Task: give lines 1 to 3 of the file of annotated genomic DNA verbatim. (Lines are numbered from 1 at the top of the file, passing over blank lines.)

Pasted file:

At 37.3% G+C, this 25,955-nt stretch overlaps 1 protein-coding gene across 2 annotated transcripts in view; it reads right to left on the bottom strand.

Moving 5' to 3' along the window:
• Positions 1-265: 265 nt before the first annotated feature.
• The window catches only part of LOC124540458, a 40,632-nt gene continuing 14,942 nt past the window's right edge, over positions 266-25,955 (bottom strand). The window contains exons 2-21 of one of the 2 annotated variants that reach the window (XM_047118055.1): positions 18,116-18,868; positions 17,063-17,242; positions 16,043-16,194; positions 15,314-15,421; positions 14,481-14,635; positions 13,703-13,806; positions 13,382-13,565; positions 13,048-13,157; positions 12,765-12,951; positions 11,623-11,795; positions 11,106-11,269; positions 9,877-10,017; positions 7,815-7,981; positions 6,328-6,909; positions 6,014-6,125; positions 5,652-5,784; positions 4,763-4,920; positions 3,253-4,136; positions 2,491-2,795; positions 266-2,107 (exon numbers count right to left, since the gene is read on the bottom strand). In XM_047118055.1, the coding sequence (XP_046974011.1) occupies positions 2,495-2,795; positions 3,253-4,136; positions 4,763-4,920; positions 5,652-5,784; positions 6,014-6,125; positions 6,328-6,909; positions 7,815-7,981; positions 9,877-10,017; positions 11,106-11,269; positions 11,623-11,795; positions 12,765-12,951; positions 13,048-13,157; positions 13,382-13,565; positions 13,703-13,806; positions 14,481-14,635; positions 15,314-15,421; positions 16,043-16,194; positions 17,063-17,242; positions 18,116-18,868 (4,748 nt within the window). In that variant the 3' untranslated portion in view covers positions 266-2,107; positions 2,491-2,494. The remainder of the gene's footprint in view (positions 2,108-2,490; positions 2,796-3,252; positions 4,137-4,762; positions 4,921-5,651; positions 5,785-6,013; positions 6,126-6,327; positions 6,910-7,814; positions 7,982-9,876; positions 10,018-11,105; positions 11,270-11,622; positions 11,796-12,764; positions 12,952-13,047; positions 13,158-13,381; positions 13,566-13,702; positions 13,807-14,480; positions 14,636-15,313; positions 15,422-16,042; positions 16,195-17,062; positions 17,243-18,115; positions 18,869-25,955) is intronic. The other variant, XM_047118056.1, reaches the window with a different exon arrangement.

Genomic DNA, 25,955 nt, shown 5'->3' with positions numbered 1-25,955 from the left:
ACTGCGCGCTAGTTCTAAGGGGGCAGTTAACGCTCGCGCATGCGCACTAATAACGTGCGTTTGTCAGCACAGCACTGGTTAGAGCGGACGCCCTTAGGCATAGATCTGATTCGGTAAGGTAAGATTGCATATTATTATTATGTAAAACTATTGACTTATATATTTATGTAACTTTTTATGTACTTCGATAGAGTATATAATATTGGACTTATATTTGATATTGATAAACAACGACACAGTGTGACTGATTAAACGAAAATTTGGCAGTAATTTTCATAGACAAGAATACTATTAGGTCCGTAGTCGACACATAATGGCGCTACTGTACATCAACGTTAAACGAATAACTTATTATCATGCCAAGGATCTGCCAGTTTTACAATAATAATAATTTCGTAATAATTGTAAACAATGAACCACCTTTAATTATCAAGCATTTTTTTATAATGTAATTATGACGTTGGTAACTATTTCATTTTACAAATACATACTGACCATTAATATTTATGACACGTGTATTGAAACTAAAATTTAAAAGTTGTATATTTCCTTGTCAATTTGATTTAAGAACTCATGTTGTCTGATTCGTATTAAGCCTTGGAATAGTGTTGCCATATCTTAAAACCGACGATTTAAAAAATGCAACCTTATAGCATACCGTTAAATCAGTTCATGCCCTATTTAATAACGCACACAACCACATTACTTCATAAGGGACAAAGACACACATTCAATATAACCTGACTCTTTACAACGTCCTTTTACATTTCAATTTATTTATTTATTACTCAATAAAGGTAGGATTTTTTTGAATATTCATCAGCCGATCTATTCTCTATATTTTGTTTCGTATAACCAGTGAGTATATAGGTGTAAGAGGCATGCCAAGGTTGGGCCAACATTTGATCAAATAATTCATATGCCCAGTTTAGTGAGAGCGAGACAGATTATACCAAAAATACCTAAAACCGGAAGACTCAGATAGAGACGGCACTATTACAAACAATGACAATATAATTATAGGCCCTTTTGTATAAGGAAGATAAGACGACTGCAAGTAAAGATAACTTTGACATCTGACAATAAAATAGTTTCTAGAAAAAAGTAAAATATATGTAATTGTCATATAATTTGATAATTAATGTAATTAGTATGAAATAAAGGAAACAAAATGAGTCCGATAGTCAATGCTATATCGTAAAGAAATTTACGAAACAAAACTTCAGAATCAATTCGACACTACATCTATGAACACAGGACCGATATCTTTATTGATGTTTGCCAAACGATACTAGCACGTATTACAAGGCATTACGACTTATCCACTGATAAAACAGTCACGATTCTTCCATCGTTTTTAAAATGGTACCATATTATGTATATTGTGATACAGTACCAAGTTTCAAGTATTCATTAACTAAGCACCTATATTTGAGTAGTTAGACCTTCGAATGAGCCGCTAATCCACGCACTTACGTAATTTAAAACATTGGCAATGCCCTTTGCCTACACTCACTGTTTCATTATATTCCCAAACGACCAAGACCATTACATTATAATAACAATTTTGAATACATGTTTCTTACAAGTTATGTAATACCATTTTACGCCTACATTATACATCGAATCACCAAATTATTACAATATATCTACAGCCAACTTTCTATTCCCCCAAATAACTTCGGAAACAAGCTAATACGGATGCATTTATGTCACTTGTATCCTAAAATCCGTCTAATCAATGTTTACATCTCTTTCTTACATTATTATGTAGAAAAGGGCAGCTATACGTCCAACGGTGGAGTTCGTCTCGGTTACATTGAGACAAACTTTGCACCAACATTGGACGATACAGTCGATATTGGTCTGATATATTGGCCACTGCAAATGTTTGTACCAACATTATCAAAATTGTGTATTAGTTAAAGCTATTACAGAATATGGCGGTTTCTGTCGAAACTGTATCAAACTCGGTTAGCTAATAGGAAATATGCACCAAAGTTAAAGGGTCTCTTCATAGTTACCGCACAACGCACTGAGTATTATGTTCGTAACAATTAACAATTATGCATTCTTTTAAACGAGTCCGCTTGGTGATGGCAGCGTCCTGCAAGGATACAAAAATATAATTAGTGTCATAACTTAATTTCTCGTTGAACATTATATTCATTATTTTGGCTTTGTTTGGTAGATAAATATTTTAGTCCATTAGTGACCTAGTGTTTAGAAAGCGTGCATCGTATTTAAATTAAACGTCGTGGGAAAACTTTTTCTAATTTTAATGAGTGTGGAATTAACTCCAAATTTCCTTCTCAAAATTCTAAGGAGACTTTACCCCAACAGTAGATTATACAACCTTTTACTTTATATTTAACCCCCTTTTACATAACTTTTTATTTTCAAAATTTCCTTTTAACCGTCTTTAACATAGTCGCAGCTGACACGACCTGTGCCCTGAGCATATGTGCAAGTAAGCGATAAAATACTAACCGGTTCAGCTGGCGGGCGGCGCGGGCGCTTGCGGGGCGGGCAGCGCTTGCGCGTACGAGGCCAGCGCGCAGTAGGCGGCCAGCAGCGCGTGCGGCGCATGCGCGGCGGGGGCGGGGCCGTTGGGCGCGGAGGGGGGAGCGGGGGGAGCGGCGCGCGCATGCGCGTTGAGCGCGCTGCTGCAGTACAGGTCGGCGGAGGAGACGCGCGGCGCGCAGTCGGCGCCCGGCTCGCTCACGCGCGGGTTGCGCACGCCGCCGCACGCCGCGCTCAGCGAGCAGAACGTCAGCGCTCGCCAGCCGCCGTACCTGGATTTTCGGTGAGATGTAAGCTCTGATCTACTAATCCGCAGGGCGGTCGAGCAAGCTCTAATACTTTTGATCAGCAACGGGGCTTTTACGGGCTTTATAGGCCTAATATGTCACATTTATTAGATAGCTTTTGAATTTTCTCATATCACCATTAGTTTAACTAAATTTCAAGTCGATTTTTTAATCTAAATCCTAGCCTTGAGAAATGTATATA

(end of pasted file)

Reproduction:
At 37.3% G+C, this 25,955-nt stretch overlaps 1 protein-coding gene across 2 annotated transcripts in view; it reads right to left on the bottom strand.

Moving 5' to 3' along the window:
• Positions 1-265: 265 nt before the first annotated feature.